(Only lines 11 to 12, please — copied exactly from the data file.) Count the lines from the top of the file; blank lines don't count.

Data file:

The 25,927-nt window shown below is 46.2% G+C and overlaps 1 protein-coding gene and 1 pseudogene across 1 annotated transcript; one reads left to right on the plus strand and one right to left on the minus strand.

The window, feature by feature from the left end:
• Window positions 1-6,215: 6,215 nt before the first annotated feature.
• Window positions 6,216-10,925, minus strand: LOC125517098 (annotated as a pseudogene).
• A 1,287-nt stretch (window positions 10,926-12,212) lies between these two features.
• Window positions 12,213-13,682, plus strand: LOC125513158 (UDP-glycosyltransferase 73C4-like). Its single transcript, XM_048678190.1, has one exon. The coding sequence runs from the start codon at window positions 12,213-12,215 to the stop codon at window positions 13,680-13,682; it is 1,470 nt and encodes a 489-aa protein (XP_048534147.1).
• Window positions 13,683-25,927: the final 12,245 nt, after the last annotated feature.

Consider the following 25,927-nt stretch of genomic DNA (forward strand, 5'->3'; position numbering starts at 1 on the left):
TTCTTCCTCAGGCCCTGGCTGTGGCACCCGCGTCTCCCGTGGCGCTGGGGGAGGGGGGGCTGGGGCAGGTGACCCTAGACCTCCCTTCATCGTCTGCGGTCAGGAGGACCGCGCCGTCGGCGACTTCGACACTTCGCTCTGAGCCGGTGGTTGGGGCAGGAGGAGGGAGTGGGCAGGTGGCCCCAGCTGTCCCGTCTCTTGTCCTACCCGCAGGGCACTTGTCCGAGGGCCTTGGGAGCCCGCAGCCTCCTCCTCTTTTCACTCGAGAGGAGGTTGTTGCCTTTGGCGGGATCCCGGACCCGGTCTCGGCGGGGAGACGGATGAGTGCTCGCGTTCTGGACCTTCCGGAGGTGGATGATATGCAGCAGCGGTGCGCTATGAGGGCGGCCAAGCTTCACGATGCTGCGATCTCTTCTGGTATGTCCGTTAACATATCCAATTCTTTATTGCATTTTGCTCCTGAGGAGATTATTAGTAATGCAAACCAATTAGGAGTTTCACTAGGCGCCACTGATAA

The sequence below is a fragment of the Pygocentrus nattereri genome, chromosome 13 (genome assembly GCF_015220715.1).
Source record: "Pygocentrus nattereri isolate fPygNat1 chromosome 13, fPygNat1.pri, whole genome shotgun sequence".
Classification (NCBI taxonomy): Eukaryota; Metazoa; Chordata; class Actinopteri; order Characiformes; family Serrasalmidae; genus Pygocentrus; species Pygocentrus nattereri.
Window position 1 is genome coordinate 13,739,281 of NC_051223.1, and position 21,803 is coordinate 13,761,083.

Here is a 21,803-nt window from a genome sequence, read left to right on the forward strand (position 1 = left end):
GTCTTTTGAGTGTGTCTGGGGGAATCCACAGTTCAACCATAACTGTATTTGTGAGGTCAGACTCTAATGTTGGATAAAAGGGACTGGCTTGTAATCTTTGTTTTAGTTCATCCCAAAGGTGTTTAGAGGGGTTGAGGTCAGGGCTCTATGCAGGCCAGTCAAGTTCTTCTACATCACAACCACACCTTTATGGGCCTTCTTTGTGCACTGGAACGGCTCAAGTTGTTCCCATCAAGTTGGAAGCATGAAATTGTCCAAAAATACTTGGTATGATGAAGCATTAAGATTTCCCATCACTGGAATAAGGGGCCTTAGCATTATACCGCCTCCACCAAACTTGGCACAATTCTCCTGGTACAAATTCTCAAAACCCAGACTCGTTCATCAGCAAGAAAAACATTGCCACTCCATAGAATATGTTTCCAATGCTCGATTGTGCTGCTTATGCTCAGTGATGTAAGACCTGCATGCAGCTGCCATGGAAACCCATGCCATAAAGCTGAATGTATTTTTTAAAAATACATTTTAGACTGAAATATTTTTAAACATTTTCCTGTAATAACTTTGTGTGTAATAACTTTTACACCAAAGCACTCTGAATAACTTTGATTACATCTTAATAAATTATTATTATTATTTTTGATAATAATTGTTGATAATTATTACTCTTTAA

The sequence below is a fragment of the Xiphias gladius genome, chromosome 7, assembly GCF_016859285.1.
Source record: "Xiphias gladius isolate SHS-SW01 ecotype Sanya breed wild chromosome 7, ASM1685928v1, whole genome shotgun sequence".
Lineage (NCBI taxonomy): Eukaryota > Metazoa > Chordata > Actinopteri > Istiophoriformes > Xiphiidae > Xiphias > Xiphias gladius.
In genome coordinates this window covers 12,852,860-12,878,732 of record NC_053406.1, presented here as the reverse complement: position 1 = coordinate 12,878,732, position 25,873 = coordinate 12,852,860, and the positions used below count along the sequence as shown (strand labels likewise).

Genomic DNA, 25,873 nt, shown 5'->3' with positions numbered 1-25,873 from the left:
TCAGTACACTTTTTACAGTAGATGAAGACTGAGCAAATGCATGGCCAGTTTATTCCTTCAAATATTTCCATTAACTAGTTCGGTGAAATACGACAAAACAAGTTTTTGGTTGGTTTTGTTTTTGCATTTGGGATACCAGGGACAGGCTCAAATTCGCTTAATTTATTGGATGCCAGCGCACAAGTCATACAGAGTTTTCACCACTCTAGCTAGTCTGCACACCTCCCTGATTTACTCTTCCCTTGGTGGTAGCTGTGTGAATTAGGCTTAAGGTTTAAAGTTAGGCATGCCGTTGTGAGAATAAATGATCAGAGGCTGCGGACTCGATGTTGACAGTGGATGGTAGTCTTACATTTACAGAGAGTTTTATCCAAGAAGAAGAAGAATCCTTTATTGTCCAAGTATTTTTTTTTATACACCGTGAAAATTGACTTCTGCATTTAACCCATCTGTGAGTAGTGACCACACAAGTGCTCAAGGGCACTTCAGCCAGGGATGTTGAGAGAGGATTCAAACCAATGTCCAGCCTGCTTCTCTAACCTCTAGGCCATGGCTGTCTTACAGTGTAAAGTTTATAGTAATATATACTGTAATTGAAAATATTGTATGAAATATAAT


Source record: "Pygocentrus nattereri isolate fPygNat1 chromosome 13, fPygNat1.pri, whole genome shotgun sequence".
Classification (NCBI taxonomy): Eukaryota; Metazoa; Chordata; class Actinopteri; order Characiformes; family Serrasalmidae; genus Pygocentrus; species Pygocentrus nattereri.